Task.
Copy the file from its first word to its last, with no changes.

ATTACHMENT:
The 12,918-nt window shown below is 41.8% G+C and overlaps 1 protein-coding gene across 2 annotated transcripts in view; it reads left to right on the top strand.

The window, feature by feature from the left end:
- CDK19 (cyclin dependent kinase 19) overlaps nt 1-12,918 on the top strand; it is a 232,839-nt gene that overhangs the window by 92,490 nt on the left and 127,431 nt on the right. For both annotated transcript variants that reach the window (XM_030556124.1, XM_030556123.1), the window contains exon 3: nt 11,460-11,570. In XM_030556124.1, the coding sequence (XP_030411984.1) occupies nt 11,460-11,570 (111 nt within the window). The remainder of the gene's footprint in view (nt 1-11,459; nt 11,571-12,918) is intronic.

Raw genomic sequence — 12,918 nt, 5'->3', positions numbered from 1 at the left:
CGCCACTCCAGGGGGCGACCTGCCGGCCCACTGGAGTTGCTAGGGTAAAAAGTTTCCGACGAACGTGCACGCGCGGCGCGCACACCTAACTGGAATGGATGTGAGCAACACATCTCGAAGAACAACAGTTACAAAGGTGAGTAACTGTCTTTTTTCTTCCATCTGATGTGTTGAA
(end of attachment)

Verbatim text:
The 12,918-nt window shown below is 41.8% G+C and overlaps 1 protein-coding gene across 2 annotated transcripts in view; it reads left to right on the top strand.

The window, feature by feature from the left end:
- CDK19 (cyclin dependent kinase 19) overlaps nt 1-12,918 on the top strand; it is a 232,839-nt gene that overhangs the window by 92,490 nt on the left and 127,431 nt on the right. For both annotated transcript variants that reach the window (XM_030556124.1, XM_030556123.1), the window contains exon 3: nt 11,460-11,570. In XM_030556124.1, the coding sequence (XP_030411984.1) occupies nt 11,460-11,570 (111 nt within the window). The remainder of the gene's footprint in view (nt 1-11,459; nt 11,571-12,918) is intronic.

Raw genomic sequence — 12,918 nt, 5'->3', positions numbered from 1 at the left:
CGCCACTCCAGGGGGCGACCTGCCGGCCCACTGGAGTTGCTAGGGTAAAAAGTTTCCGACGAACGTGCACGCGCGGCGCGCACACCTAACTGGAATGGATGTGAGCAACACATCTCGAAGAACAACAGTTACAAAGGTGAGTAACTGTCTTTTTTCTTCCATCTGATGTGTTGAA